There Are Dangers When Installing New Windows Yourself


When you’ve decided that it’s time to replace the windows in your home, it can be tempting to consider tackling the job on your own. You’re sure to save money and that’s a huge plus. The window unit comes intact so it should just be a matter of pulling out the old and popping in the new. That seems simple enough. How hard can it be?

To be honest, the job is more complex than it appears. If you aren’t experienced in window installation, it’s probably best to lean toward having them professionally installed from the start. We’ve got a few points for you to consider before making your final decision.

The dangers of do-it-yourself

First and foremost, you need to think about the safety factor.

Unless you’re working on the kids’ playhouse, window installation is bound to have you working from a ladder at some point. “According to the National Safety Council, in 2017, over 36,000 people died from falling either at home or at work. Window units are usually installed from the outside. Carrying things up and down a ladder is awkward and windows are cumbersome. It’s probably best to consider a professional if you don’t have experience in the field.” said Randy Reece, CEO at Reece Windows / Builders, Inc.

Risking physical harm isn’t the only downside of installing windows yourself though.

Flushing out the risks

You’ve finished the job, and, lo and behold! Everything looks great and works well!

Don’t give yourself a pat on the back just yet though. Are you sure you crossed all the installation check points off your list? Improperly installed windows are sure to cause you problems at some point.

If you didn’t take the time to make sure your windows are level, plumb, and square, you’re going to be dealing with mechanical issues in the future. So, if you aren’t familiar with those terms, installing windows on your own can become quite a headache. It can try the patience of professionals. You’re going to be learning how they all work together on the spot. It’s likely to get frustrating, especially, if you don’t have someone with experience helping you out!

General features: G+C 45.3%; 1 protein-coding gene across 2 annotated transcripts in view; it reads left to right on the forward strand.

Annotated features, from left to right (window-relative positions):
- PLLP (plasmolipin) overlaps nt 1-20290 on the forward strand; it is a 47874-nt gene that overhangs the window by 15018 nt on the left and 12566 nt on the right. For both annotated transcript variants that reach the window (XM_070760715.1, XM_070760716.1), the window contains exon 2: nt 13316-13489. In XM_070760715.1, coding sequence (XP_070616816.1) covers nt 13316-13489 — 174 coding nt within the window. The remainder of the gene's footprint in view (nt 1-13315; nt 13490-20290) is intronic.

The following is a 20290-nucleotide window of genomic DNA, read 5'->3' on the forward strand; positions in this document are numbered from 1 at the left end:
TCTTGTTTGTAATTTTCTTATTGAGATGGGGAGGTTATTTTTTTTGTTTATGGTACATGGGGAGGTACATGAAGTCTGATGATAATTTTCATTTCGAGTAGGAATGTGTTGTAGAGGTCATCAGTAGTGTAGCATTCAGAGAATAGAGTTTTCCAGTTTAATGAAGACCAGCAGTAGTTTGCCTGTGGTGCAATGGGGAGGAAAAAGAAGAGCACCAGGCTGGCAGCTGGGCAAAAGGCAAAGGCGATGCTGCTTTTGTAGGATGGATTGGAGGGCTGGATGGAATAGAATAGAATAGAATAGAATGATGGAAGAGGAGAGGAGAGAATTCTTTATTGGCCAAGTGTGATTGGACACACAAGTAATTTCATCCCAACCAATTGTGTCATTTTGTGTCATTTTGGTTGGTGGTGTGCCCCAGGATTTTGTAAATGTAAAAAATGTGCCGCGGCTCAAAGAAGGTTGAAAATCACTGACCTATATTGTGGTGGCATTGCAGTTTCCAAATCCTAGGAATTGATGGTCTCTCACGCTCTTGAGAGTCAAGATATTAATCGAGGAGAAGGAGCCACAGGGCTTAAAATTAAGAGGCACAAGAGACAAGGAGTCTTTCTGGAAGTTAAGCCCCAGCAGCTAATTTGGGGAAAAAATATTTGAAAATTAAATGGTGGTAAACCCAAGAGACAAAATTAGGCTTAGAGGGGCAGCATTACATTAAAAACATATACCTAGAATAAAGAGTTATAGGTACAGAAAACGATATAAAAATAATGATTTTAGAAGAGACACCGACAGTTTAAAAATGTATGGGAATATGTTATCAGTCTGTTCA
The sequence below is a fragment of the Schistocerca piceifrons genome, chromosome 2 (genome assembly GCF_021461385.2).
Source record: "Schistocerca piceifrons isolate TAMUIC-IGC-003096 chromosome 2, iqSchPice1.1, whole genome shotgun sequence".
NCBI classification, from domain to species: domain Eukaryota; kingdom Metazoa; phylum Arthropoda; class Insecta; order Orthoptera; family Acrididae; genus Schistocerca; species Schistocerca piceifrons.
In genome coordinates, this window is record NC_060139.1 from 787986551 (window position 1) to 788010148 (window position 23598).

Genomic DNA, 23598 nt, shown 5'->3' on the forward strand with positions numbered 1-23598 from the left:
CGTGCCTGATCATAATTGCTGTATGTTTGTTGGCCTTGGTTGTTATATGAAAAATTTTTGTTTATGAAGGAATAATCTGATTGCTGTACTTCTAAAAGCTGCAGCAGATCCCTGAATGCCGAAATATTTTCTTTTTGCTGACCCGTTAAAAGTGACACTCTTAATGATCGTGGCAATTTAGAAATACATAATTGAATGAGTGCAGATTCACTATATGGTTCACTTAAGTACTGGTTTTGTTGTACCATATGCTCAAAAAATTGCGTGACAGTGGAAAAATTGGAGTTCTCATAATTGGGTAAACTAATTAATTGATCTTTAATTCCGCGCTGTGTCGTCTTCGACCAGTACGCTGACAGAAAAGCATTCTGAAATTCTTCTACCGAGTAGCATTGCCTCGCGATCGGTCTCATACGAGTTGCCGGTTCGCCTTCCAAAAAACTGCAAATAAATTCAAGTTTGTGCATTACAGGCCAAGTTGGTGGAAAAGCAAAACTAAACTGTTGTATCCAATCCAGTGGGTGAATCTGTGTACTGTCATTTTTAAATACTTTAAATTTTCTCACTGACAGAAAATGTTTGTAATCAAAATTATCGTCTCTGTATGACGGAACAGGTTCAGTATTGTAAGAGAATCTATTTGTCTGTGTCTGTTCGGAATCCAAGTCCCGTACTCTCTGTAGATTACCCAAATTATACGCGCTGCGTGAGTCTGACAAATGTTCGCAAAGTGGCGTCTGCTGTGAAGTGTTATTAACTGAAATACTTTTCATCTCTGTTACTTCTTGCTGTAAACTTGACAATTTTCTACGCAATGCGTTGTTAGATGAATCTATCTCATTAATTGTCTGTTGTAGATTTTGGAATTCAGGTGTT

Windows that aren’t level usually rub on the jamb making it hard to get things lined up properly from that point on. If you’re window isn’t installed level, it’s likely to cause you to lose your Energy STAR rating. The main reason being because the window sash isn’t going to line up with your weather stripping. Air is going to find its way through every tiny opening left exposed making your energy efficiency value fly out the window for sure.

Moreover, ensuring the unit goes in plumb and square are both essential to proper installation as well.

  • Plumb—When your window is installed out of plumb, sagging corners can let moisture in and mechanical issues are likely to occur.
  • Square—This term means that the unit is both level and plumb. Failing to ensure the unit is square further effects its energy efficiency and operation.

Keeping moisture out

Once moisture works its way past the window unit into the interior of your home, it continues to spread. Besides rain and snow being part of the problem, humidity provides a perfect environment for mold to thrive.


Mold can cause serious health issues for you and your family. Often the symptoms of exposure include:

  • Runny nose
  • Headaches
  • Sneezing
  • Coughing
  • Itchy or watery eyes

Symptoms grow worse with continued exposure. Moreover, if anyone living in your home has asthma, mold exposure can trigger it and even cause a severe attack.

Wood rot

Wood rot is caused by a fungus. It settles on the wood and begins to build colonies that suck the nutrients and moisture from the wood. Like mold, once it gets started, it spreads. The wood becomes spongy, crumbly, or stringy. In its weakened state, the wood eventually gives way. If things get that far, the result is likely to be catastrophic.

Left unchecked, wood rot will destroy a home completely.

It’s essential that you properly install a moisture barrier. If it’s not properly installed, you’re setting yourself up for mold and wood rot to eventually take hold. In addition to a moisture barrier, installing flashing around the windows provides added protection. It deflects rain blown at your windows from every angle during a storm.

And, the winner is…

Deciding to install your windows on your own shouldn’t entirely be about the amount of money that you’ll save. As a matter of fact, if you consider the amount of time that you’ll be investing yourself, the risk of improper installation, and the danger factor, the savings might not seem to be as great as you first thought.

Take the time to get some estimates from reliable contractors before making the final decision. Many of them offer in-house financing to help you fit the job into your budget.

Weigh the pros and cons carefully and whatever your final decision, it’s sure to be the best choice for you and your family.

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